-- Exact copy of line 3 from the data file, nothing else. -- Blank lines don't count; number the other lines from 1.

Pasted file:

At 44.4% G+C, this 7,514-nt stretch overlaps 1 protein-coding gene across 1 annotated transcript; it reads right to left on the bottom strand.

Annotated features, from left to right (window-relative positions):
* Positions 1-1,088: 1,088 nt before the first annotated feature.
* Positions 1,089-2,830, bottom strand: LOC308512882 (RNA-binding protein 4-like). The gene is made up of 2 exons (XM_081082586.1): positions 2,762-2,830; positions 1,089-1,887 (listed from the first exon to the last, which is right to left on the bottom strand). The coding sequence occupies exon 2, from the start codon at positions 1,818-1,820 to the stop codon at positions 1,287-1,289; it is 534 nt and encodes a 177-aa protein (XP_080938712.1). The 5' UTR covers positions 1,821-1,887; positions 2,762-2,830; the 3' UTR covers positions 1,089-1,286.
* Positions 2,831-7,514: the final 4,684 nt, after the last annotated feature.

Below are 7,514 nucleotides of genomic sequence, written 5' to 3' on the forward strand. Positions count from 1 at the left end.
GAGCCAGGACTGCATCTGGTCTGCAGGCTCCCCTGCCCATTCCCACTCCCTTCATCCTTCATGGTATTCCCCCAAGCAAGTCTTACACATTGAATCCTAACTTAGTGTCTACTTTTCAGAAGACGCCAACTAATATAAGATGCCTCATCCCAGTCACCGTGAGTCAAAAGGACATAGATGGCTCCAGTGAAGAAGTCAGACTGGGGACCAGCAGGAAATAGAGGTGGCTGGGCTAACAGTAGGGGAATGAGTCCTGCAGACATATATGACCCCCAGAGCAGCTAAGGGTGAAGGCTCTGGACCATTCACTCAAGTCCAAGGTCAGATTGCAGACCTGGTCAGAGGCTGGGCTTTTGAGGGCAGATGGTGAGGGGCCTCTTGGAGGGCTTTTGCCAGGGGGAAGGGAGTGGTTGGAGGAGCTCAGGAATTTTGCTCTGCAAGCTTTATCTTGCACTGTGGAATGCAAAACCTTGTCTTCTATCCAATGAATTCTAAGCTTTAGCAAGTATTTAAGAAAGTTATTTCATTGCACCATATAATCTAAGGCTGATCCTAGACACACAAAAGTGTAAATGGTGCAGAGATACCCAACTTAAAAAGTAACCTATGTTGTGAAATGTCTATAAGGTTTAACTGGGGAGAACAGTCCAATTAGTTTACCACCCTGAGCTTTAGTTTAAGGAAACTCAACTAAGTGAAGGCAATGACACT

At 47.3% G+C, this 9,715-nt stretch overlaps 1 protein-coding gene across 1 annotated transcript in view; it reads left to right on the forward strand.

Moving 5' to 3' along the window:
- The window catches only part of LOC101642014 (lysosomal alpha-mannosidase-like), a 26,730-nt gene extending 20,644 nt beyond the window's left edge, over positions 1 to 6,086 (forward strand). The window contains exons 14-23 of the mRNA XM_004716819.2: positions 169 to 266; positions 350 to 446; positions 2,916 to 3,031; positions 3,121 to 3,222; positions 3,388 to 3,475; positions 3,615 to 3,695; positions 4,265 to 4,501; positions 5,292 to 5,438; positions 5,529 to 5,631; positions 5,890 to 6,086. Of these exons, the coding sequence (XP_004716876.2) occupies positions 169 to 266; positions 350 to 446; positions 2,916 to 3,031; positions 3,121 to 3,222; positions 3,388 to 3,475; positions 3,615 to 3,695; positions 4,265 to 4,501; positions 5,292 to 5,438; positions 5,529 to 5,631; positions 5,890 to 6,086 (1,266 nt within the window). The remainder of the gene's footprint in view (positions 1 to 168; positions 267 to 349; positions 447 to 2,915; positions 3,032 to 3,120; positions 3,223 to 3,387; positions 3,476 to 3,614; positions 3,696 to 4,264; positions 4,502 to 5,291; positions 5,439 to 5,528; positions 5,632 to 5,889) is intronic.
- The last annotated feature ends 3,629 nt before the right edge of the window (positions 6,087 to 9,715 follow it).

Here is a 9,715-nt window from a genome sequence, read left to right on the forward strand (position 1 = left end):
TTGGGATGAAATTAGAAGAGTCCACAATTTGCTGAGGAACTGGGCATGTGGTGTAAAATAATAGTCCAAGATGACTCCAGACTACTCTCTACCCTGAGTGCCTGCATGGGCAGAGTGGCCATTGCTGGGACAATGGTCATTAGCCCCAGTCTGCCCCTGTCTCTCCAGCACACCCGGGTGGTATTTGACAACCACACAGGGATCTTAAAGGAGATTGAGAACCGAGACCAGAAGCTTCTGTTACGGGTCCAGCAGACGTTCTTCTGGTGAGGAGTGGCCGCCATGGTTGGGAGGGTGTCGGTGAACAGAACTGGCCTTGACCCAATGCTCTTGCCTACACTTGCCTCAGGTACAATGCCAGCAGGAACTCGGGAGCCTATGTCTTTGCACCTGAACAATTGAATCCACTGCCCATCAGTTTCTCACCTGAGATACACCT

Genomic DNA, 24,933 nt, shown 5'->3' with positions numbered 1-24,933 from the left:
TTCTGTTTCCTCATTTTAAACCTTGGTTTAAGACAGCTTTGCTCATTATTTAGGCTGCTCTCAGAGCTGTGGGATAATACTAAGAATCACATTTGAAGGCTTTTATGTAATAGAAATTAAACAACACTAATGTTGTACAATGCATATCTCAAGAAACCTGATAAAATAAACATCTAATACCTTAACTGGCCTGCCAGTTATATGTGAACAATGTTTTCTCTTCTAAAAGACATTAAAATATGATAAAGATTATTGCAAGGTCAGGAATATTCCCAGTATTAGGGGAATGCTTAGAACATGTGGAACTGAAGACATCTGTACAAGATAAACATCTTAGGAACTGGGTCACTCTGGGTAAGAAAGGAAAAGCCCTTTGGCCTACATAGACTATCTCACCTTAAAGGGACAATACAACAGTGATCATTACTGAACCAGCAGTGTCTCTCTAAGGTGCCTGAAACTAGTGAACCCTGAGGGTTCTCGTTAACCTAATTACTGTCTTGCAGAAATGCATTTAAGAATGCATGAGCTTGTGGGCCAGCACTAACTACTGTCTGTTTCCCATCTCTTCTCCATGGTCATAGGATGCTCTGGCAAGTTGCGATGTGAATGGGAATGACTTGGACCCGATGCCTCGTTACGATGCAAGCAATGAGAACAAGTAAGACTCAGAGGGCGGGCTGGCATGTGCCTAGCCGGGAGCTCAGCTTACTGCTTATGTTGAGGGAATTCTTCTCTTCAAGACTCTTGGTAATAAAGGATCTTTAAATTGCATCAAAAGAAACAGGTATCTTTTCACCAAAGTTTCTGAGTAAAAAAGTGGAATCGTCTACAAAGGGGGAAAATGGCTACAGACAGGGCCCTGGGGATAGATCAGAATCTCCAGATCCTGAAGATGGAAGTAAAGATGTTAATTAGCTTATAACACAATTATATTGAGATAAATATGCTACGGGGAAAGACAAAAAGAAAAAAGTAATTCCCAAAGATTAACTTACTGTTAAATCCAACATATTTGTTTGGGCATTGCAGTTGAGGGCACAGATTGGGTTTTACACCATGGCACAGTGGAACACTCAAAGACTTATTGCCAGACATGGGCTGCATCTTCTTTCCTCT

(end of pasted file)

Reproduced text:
* Positions 1-1,088: 1,088 nt before the first annotated feature.